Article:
Secondary flow in anabranch confluences of a braided, gravel-bed stream

P.E. Ashmore, R.I. Ferguson, K.L. Prestegaard, Philip Ashworth, C. Paola

Research output: Contribution to journalArticle

Abstract

Measurements of the primary and secondary velocity components were made in two, active, braided river anabranchconfluences with a simple Y-shaped plan form, in the gravelly Sunwapta River (D50 of approximately 30 mm). Flowvelocity was measured at regularly-spaced intervals using a bidirectional electromagnetic current meter and themeasured downstream and cross-stream velocities were converted to primary and secondary velocities to yield thesecondary circulation. The primary (downstream) velocity field shows two high velocity streams from the two tributarieswhich merge (and, in some cases, accelerate) into a single high velocity core over the thalweg. Primary flow velocitydeclines as the flow expands and diverges at the downstream end of the confluence.The secondary circulation is dominated by two helical cells, back-to-back, plunging over the thalweg and diverging atthe bed. This is the first confirmation of this flow structure in confluences, based on field measurements. The strength ofthe secondary cells declines downstream through each confluence, and laterally away from the thalweg area incross-section. There is also a tendency for one cell, from the larger of the tributaries, to override the other. The secondaryand primary flow structure and strength differs slightly between the two confluences and this is reflected in differences in scour hole form.
Original languageEnglish
Pages (from-to)299-311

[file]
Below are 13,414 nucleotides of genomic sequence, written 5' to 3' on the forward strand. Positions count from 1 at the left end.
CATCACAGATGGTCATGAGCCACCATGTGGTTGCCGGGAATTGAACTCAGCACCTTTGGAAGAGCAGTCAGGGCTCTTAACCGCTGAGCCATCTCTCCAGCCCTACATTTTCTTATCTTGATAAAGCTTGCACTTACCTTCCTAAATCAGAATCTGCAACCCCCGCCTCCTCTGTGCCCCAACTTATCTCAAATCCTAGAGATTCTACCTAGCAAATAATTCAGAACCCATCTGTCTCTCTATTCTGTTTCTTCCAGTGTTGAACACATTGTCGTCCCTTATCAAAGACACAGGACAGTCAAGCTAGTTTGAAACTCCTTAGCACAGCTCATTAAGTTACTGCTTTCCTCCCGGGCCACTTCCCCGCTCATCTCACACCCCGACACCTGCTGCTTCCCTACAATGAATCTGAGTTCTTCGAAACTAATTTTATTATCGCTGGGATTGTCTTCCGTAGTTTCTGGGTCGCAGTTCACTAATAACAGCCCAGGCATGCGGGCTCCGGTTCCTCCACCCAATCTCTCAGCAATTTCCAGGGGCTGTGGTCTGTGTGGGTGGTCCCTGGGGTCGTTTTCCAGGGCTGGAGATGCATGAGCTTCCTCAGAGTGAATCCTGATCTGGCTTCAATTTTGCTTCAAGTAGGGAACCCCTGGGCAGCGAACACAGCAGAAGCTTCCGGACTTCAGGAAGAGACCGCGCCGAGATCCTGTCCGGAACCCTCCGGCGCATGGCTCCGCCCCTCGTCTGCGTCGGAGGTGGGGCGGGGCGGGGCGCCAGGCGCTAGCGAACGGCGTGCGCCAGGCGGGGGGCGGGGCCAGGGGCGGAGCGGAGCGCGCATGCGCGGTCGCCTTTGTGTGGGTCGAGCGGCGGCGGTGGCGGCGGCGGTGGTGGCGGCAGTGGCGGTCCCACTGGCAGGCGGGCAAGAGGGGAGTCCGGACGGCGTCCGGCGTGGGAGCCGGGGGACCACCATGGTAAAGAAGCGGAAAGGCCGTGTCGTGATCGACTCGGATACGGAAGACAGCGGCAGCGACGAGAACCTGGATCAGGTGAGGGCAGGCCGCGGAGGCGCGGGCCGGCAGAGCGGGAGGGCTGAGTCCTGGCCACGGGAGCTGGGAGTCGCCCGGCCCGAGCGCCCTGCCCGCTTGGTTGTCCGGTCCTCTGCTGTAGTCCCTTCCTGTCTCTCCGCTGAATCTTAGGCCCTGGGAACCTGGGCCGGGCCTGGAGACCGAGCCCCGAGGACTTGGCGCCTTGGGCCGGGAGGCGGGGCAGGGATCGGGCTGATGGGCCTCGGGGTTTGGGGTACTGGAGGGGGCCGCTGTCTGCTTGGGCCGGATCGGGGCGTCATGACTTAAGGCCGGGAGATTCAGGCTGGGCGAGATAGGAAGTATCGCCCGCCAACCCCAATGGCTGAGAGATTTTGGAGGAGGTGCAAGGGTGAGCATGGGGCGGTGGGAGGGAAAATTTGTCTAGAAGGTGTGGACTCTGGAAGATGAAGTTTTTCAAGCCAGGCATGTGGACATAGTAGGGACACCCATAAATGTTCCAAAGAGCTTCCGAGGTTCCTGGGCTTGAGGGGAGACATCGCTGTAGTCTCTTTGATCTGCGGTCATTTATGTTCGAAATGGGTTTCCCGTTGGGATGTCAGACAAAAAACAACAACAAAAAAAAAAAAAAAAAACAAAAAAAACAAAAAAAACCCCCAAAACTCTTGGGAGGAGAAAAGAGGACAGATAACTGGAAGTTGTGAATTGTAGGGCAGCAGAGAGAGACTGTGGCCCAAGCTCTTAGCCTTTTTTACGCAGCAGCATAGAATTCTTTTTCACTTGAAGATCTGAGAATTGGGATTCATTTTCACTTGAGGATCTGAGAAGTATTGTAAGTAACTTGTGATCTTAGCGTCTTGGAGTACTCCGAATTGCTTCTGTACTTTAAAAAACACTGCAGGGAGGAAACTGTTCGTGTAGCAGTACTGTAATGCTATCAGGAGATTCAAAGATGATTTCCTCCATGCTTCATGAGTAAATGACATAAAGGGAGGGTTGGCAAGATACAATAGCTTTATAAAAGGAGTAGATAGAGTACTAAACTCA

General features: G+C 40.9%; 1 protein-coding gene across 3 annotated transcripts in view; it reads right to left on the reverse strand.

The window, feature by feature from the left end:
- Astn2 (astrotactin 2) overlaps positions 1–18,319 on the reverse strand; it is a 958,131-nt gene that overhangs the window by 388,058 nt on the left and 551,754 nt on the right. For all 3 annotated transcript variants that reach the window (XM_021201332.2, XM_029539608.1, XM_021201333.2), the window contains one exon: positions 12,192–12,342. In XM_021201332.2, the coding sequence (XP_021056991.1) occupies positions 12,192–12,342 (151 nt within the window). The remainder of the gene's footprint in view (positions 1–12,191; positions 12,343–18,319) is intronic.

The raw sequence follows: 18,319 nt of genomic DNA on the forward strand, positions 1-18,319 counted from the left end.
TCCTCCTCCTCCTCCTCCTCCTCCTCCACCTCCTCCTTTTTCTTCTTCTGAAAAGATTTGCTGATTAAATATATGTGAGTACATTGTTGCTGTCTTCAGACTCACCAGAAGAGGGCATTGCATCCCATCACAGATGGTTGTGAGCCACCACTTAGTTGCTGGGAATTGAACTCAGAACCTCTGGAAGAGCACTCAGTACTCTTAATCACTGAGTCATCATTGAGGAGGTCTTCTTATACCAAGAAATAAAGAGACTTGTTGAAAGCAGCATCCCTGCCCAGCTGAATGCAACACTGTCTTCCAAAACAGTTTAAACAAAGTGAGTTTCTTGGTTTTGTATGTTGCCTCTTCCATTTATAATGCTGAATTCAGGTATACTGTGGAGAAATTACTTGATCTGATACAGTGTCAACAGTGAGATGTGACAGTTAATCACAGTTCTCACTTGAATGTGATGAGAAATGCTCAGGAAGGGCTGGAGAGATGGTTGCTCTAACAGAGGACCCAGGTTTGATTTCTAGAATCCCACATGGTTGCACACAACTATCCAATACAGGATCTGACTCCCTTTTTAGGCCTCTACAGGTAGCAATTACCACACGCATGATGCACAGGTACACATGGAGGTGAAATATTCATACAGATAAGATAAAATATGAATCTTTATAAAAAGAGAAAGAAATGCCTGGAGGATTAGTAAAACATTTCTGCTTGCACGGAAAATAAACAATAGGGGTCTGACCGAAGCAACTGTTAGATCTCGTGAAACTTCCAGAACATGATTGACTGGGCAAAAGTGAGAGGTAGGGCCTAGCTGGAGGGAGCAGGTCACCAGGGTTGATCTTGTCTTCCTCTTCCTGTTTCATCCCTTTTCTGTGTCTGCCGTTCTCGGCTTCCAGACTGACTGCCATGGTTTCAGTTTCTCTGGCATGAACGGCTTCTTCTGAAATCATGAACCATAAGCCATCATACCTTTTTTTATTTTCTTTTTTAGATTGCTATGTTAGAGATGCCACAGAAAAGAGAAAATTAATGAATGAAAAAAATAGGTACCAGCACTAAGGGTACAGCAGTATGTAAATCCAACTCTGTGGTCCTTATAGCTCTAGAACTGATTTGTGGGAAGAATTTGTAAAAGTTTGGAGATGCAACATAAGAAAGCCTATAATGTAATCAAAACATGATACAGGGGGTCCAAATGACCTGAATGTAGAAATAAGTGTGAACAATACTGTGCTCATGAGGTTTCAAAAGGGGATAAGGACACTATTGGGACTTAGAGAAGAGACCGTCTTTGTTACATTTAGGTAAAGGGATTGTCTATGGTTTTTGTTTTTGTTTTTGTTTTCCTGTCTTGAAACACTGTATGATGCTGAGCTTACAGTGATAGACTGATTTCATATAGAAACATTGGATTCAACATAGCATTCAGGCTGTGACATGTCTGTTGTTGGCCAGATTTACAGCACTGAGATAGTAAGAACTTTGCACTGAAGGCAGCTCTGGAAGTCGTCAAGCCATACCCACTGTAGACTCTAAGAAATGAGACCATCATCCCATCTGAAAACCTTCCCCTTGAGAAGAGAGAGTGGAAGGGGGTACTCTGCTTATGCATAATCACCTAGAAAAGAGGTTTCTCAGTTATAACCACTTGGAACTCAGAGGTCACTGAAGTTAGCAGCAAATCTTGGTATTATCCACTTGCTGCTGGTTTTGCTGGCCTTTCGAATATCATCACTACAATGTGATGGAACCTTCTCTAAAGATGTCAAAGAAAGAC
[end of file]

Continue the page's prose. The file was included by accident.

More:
Number of pages13
JournalEarth Surface Processes and Landforms
Volume17
Issue number3
Publication statusPublished - 1 Jan 1992

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gravel bed stream
secondary flow
confluence
thalweg
flow structure
braided river
scour
tributary
river

Keywords

  • Braided streams
  • Confluence
  • Secondary flow

Cite this

Ashmore, P. E., Ferguson, R. I., Prestegaard, K. L., Ashworth, P., & Paola, C. (1992). Secondary flow in anabranch confluences of a braided, gravel-bed stream. Earth Surface Processes and Landforms, 17(3), 299-311.
Ashmore, P.E. ; Ferguson, R.I. ; Prestegaard, K.L. ; Ashworth, Philip ; Paola, C. / Secondary flow in anabranch confluences of a braided, gravel-bed stream. In: Earth Surface Processes and Landforms. 1992 ; Vol. 17, No. 3. pp. 299-311.
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Ashmore, PE, Ferguson, RI, Prestegaard, KL, Ashworth, P & Paola, C 1992, 'Secondary flow in anabranch confluences of a braided, gravel-bed stream', Earth Surface Processes and Landforms, vol. 17, no. 3, pp. 299-311.

Secondary flow in anabranch confluences of a braided, gravel-bed stream. / Ashmore, P.E.; Ferguson, R.I.; Prestegaard, K.L.; Ashworth, Philip; Paola, C.

In: Earth Surface Processes and Landforms, Vol. 17, No. 3, 01.01.1992, p. 299-311.

Research output: Contribution to journalArticle

TY - JOUR

T1 - Secondary flow in anabranch confluences of a braided, gravel-bed stream

AU - Ashmore, P.E.